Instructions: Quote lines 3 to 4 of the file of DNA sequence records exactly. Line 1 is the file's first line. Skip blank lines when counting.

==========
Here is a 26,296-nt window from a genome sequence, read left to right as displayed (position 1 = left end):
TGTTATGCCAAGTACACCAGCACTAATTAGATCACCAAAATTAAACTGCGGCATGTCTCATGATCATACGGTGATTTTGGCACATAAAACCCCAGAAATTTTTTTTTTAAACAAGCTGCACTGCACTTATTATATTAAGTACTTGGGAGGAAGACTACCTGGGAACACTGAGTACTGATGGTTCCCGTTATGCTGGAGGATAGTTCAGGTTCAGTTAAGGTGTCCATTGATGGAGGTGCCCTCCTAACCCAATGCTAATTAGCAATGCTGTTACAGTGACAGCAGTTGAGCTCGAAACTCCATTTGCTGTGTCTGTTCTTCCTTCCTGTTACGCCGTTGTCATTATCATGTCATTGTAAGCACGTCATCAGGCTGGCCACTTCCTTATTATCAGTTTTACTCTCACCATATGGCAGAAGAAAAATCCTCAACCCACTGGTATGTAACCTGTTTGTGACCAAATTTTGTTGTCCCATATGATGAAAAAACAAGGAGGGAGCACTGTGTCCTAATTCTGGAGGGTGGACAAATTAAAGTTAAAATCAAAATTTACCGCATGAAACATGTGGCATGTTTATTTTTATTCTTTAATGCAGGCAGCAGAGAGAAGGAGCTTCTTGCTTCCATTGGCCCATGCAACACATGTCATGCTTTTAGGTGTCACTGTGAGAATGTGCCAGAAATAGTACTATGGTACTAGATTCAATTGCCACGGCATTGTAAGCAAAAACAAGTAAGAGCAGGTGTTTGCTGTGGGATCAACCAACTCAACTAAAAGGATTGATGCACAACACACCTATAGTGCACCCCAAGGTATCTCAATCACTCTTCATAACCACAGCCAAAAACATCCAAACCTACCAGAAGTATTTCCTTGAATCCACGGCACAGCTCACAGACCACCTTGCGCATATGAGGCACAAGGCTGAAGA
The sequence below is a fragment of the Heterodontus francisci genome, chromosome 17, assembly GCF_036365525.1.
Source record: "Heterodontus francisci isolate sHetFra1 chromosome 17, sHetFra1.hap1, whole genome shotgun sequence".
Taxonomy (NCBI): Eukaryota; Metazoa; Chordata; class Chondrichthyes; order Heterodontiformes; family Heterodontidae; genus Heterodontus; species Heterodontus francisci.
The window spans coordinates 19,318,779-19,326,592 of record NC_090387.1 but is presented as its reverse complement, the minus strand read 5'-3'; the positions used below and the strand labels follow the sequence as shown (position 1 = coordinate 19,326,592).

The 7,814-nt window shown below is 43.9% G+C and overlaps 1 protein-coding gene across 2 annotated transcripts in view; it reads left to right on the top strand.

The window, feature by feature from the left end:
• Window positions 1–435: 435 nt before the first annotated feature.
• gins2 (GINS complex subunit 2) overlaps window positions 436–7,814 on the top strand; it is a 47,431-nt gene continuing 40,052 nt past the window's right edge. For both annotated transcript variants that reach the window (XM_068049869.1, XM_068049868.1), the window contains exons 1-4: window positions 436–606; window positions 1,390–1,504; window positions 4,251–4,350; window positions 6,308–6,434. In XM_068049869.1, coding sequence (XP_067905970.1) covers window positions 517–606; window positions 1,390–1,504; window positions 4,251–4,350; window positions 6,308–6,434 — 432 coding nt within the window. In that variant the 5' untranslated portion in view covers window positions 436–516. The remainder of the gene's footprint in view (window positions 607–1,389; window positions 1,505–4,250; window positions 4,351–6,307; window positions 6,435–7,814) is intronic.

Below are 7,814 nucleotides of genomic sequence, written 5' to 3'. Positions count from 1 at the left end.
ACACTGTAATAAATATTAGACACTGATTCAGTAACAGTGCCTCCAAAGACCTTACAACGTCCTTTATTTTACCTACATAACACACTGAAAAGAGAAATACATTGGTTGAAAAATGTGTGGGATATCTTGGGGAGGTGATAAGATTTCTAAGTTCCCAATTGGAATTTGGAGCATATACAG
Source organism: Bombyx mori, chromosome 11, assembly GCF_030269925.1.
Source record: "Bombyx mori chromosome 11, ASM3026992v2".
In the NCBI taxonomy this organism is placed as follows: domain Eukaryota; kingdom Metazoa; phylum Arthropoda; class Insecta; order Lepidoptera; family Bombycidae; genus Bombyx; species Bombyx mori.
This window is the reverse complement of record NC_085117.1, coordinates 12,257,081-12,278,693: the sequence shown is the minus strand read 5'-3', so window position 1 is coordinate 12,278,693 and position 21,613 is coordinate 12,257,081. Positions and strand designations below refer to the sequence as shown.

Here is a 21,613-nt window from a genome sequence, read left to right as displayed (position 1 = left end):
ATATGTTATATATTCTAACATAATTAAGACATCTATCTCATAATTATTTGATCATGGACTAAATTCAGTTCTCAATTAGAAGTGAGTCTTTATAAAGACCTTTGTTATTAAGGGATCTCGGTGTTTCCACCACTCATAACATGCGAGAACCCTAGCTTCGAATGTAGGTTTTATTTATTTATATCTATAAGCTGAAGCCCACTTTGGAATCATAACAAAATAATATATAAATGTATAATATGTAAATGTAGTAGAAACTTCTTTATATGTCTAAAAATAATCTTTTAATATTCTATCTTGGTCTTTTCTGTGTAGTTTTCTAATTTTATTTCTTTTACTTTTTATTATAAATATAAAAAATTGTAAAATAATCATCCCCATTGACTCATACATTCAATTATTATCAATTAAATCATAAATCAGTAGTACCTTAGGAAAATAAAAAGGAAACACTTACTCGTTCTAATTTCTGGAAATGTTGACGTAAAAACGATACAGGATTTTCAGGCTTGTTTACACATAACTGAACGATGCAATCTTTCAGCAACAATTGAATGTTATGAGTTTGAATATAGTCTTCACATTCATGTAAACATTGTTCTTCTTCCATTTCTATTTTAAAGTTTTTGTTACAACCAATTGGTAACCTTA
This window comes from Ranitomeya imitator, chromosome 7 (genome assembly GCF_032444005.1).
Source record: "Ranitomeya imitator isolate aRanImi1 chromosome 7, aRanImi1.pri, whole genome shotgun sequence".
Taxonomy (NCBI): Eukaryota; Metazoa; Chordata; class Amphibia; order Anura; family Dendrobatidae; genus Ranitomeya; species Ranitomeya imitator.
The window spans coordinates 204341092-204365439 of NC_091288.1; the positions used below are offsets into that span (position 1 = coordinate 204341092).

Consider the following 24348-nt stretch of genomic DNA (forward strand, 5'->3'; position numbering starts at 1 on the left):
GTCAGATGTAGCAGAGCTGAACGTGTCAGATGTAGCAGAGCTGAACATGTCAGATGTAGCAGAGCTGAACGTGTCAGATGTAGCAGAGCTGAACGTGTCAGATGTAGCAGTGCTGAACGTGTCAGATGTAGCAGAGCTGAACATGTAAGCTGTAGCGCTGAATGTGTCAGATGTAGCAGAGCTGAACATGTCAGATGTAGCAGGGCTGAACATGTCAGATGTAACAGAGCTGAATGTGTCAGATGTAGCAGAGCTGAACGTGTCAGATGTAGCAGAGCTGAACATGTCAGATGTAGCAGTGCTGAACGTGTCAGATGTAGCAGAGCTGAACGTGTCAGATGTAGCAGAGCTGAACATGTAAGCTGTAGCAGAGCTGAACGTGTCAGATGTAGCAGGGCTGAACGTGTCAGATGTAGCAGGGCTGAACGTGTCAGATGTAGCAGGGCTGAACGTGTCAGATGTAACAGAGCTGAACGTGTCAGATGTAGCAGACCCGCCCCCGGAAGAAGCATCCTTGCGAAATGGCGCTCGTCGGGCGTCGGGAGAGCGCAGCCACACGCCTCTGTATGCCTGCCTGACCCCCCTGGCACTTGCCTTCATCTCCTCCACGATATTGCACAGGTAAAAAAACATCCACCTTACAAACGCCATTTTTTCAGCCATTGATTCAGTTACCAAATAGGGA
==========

The sequence below is a fragment of the Heterodontus francisci genome, chromosome 17, assembly GCF_036365525.1.
Source record: "Heterodontus francisci isolate sHetFra1 chromosome 17, sHetFra1.hap1, whole genome shotgun sequence".